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Mary M. Tinti

(b Houston, TX, 1951).

American sculptor, installation and conceptual artist. His multimedia works investigate the pathology of contemporary culture. Mel Chin was born and raised in Houston, Texas to parents of Chinese birth and received his BA in 1975 from the Peabody College in Nashville, Tennessee. The works in Chin’s oeuvre are diverse in both medium and subject, but a consistent undercurrent of social, political, and environmental responsibility runs throughout. Whether a sculpture, film, video game, installation, public project or earthwork, Chin’s artworks consistently targeted a broad spectrum of pressing cultural and ecological interests and spread their message in subtle, if not viral ways.

In the 1980s, Chin produced a number of sculptures that set the stage for his ever-evocative artistic journey. The Extraction of Plenty from What Remains: 1823 (1988–9) is a frequently referenced piece from this period. It is a symbolic encapsulation of the effects of the Monroe Doctrine, referencing the complicated dealings between the US (represented by truncated replicas of White House columns) and Central America (represented by a cornucopia of mahogany branches, woven banana-tree fiber, and a surface layer of hardened blood, mud, and coffee grinds). From the 1990s, however, Chin moved away from strictly gallery-based installations and began creating works that directly engaged contemporary culture in a variety of physical and theoretical landscapes....

Article

Morgan Falconer

Reviser Mary Chou

(b Tokyo, 1962).

Japanese painter and sculptor. He studied at Tokyo National University of Fine Art and Music (BFA 1986, MFA 1988, PhD 1993). Murakami began to gain recognition as a sculptor in the early 1990s. Drawing on Minimalism and conceptual art, his work often explored the clash between contemporary Japanese and American culture. Sea Breeze (1992), which was made in response to an island location, consists of a large trailer with shutters that open to emit a powerful light; it suggests something of the aggressive, sardonic character of his work, as well as the influence of commercial display. In the late 1990s Murakami gained more recognition as a painter, and began to blend abstraction and cartoon imagery in highly coloured images painted in flat space. Some works are abstract: Cream (1998) depicts a long skein of blue-white seminal fluid flying across a pink backdrop. Others, such as ...

Article

Karen M. Fraser

(b Hyogo Prefecture, 1945).

Japanese photographer, sculptor, and conceptual artist. He studied at Kyoto City University of Fine Arts, where he earned a BFA in 1967 and an MFA in 1969. Nomura was initially trained as a sculptor. In his MFA thesis project, Tardiology (1969), Nomura explored the idea of non-permanent sculptural form, creating an eight-metre tall cardboard sculpture and then using photographs to record the changes in form as the boxes gradually collapsed under their own weight. From that point on photography was one of his primary media. Nomura was interested in investigating processes of scientific and natural phenomena with a particular focus on the passage of time. He used photographs to capture movement and changes over time and to make previously unseen things visible. Many of his projects were created over lengthy periods, with photographs being taken daily or monthly and for years. In his 1991 Analemma series (The Analemma ’91-Noon...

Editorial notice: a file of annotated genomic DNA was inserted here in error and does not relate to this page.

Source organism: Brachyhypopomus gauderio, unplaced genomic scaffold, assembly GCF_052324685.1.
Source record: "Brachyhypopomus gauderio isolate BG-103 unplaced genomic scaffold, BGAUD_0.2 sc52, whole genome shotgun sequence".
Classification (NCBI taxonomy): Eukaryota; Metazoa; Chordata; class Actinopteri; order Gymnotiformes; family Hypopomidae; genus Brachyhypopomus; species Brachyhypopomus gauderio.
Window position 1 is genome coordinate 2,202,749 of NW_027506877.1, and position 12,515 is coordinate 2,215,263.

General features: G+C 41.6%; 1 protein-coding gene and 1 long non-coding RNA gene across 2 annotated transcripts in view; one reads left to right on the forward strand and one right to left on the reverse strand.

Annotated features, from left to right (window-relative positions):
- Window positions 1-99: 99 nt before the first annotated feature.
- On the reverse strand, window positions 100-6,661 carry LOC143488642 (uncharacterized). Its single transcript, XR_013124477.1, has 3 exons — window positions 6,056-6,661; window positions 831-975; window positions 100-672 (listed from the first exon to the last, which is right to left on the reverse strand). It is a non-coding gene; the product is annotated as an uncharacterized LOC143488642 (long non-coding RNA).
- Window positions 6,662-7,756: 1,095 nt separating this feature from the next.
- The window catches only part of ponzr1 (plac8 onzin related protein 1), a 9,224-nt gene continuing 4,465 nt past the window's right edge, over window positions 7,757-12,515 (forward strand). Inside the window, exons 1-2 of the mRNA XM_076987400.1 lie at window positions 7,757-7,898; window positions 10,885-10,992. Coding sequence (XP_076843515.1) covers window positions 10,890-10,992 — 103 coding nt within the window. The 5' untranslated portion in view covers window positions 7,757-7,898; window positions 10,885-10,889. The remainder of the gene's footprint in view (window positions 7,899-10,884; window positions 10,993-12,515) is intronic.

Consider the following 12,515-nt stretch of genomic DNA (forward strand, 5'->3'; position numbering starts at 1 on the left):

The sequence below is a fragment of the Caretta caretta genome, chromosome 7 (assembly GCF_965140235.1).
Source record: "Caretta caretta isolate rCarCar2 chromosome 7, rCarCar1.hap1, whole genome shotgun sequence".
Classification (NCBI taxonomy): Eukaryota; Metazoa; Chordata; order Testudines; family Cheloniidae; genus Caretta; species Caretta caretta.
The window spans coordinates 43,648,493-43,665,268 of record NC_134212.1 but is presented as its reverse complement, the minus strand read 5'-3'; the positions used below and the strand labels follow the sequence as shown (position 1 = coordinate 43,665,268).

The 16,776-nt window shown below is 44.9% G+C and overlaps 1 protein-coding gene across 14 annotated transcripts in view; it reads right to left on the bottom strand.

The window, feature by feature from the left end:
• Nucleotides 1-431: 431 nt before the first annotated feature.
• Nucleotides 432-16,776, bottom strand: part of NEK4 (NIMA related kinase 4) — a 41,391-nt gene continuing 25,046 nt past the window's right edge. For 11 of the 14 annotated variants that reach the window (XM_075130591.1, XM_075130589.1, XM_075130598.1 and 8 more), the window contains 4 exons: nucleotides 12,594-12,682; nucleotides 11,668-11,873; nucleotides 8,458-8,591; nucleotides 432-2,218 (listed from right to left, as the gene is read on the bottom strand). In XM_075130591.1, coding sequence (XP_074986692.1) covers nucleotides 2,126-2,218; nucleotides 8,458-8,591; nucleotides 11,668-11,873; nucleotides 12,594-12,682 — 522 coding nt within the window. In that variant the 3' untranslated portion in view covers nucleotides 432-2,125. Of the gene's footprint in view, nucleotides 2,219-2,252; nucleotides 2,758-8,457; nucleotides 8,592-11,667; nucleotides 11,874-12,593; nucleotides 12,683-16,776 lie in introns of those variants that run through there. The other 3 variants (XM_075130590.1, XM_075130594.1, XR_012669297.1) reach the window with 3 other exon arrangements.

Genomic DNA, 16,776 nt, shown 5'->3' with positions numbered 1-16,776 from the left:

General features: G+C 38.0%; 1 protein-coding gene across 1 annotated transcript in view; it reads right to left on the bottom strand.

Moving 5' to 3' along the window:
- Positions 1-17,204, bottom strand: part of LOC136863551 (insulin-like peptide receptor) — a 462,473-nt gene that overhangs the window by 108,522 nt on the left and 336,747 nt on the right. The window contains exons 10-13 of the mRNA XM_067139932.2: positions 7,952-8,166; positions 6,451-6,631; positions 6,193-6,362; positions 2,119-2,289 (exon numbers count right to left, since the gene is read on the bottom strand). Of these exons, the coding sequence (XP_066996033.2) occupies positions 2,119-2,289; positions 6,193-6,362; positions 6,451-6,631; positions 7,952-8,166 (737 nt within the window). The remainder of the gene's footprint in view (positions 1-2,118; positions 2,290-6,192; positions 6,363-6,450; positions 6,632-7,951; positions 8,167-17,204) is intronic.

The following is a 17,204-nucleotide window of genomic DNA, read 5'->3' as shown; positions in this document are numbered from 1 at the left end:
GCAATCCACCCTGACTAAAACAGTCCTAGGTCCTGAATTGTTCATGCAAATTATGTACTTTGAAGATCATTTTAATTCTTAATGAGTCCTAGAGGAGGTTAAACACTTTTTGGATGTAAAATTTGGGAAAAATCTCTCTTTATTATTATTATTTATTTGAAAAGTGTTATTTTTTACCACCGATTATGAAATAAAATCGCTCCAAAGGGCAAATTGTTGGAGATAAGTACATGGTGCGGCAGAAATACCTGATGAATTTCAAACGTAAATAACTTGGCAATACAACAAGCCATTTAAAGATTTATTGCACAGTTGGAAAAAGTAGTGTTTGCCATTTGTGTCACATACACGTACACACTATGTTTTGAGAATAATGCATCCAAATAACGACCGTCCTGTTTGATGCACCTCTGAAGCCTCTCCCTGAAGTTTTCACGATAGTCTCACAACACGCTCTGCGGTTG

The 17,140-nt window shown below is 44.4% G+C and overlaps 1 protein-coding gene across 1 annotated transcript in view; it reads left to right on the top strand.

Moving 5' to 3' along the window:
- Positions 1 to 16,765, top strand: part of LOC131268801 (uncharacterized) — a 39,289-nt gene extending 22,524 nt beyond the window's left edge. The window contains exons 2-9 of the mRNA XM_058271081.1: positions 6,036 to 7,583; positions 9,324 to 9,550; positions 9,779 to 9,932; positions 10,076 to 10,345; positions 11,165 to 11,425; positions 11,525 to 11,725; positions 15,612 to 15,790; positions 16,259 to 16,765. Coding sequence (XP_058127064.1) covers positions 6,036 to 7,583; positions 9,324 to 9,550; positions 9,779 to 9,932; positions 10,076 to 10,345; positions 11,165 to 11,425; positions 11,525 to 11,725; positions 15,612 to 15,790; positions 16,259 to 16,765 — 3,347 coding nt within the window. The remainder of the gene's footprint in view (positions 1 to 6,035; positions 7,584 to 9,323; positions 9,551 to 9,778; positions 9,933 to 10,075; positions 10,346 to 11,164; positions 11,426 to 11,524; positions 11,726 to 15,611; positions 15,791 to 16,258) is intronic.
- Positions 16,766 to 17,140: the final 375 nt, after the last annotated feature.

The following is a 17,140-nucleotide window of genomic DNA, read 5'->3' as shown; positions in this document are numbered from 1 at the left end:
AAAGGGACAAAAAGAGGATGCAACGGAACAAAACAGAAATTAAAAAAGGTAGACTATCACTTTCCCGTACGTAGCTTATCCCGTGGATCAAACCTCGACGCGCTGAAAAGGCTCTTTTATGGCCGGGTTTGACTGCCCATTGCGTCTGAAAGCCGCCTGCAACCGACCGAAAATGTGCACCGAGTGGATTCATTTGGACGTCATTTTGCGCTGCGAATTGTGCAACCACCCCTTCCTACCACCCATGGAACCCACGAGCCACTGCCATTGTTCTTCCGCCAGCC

Article

Midori Yoshimoto

(b Shizuoka, March 3, 1965).

Japanese conceptual artist, sculptor and installation artist . Sone earned an MA in architecture at Tokyo National University of Fine Arts and Music (1992), but decided to experiment with a wider range of media in order to explore the concepts of futility and the unattainable. His first work, Her 19th Foot (1993), shown at the Art Tower, in Mito, and later in the Rooseum, in Malmö, consisted of 19 unicycles welded together for 19 cyclists to ride. As several attempts by different participants failed, the work implied the ‘impossibility of communal illusions’ (see Inoue). His next work, Artificial Lawn Performance (1994), consisted of four photographs that seemed to prove the fiction that Sone had laid Astroturf on the surface of the moon as part of NASA’s art programme. The nonsense of the grandiose act is heightened by the artificial quality evident in Sone’s pseudo-documentary photographs. For the opening of the Expo ...

Article

Morgan Falconer

(b Fukuoka, 1959).

Japanese sculptor. He studied at Musashino Art University, Tokyo, and completed a fellowship in sculpture at Yale University, New Haven, CT, in 1990. Initially Yanagi was influenced by the Minimalist and Conceptualist orientation of the Japanese Monoha movement of the late 1960s and early 1970s; soon after he became known for a series of performances using coloured gas. He rose to international prominence in the 1990s following the success of a number of seminal installations that employed ants as metaphors for global migration. In the Wandering Position series (begun in 1989) Yanagi used chalk to trace out the path of an ant as it moved about a circumscribed area. The World Flag Ant Farm (1990; first exh. Venice Biennale, 1993; see 1996 exh. cat., p. 37) elaborated on his ideas through an installation that comprised a complex of wall-mounted plexiglass boxes filled with coloured sand depicting a number of national flags. He added ants to the boxes, allowing them to crawl around and move the sand from one box to another via transparent tubes, thus progressively destroying the integrity of the flags. Yanagi’s interest in the nation state developed throughout the 1990s to encompass other themes, including ideology, nationalism and the construction of cultural difference. In ...